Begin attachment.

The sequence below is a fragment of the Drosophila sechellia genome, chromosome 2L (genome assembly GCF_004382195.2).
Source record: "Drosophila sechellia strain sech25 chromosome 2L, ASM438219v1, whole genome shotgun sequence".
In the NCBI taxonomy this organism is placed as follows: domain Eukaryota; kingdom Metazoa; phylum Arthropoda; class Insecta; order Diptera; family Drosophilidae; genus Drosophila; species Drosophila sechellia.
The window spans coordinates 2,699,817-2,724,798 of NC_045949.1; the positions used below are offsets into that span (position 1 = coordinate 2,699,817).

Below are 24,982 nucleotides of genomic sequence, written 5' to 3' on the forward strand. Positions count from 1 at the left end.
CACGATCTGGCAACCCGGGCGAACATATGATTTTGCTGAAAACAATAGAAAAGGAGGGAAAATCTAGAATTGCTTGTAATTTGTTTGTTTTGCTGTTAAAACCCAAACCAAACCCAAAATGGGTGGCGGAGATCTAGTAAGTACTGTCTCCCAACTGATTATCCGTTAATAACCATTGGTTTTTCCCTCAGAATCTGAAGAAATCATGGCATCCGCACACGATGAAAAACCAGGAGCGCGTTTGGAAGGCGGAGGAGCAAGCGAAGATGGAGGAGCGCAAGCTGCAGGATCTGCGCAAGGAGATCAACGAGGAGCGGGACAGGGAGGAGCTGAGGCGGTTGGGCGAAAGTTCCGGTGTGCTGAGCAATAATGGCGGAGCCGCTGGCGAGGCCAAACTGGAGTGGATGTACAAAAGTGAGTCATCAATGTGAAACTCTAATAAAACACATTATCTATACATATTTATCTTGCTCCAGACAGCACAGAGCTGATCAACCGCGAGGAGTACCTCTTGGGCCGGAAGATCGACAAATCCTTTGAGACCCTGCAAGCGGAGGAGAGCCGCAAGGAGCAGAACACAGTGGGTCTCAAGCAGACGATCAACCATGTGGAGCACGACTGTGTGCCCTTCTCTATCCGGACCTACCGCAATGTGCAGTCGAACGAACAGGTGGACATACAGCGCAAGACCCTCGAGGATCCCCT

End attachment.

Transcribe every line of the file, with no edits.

The sequence below is a fragment of the Drosophila sechellia genome, chromosome 2L (genome assembly GCF_004382195.2).
Source record: "Drosophila sechellia strain sech25 chromosome 2L, ASM438219v1, whole genome shotgun sequence".
In the NCBI taxonomy this organism is placed as follows: domain Eukaryota; kingdom Metazoa; phylum Arthropoda; class Insecta; order Diptera; family Drosophilidae; genus Drosophila; species Drosophila sechellia.
The window spans coordinates 2,699,817-2,724,798 of NC_045949.1; the positions used below are offsets into that span (position 1 = coordinate 2,699,817).

Below are 24,982 nucleotides of genomic sequence, written 5' to 3' on the forward strand. Positions count from 1 at the left end.
CACGATCTGGCAACCCGGGCGAACATATGATTTTGCTGAAAACAATAGAAAAGGAGGGAAAATCTAGAATTGCTTGTAATTTGTTTGTTTTGCTGTTAAAACCCAAACCAAACCCAAAATGGGTGGCGGAGATCTAGTAAGTACTGTCTCCCAACTGATTATCCGTTAATAACCATTGGTTTTTCCCTCAGAATCTGAAGAAATCATGGCATCCGCACACGATGAAAAACCAGGAGCGCGTTTGGAAGGCGGAGGAGCAAGCGAAGATGGAGGAGCGCAAGCTGCAGGATCTGCGCAAGGAGATCAACGAGGAGCGGGACAGGGAGGAGCTGAGGCGGTTGGGCGAAAGTTCCGGTGTGCTGAGCAATAATGGCGGAGCCGCTGGCGAGGCCAAACTGGAGTGGATGTACAAAAGTGAGTCATCAATGTGAAACTCTAATAAAACACATTATCTATACATATTTATCTTGCTCCAGACAGCACAGAGCTGATCAACCGCGAGGAGTACCTCTTGGGCCGGAAGATCGACAAATCCTTTGAGACCCTGCAAGCGGAGGAGAGCCGCAAGGAGCAGAACACAGTGGGTCTCAAGCAGACGATCAACCATGTGGAGCACGACTGTGTGCCCTTCTCTATCCGGACCTACCGCAATGTGCAGTCGAACGAACAGGTGGACATACAGCGCAAGACCCTCGAGGATCCCCT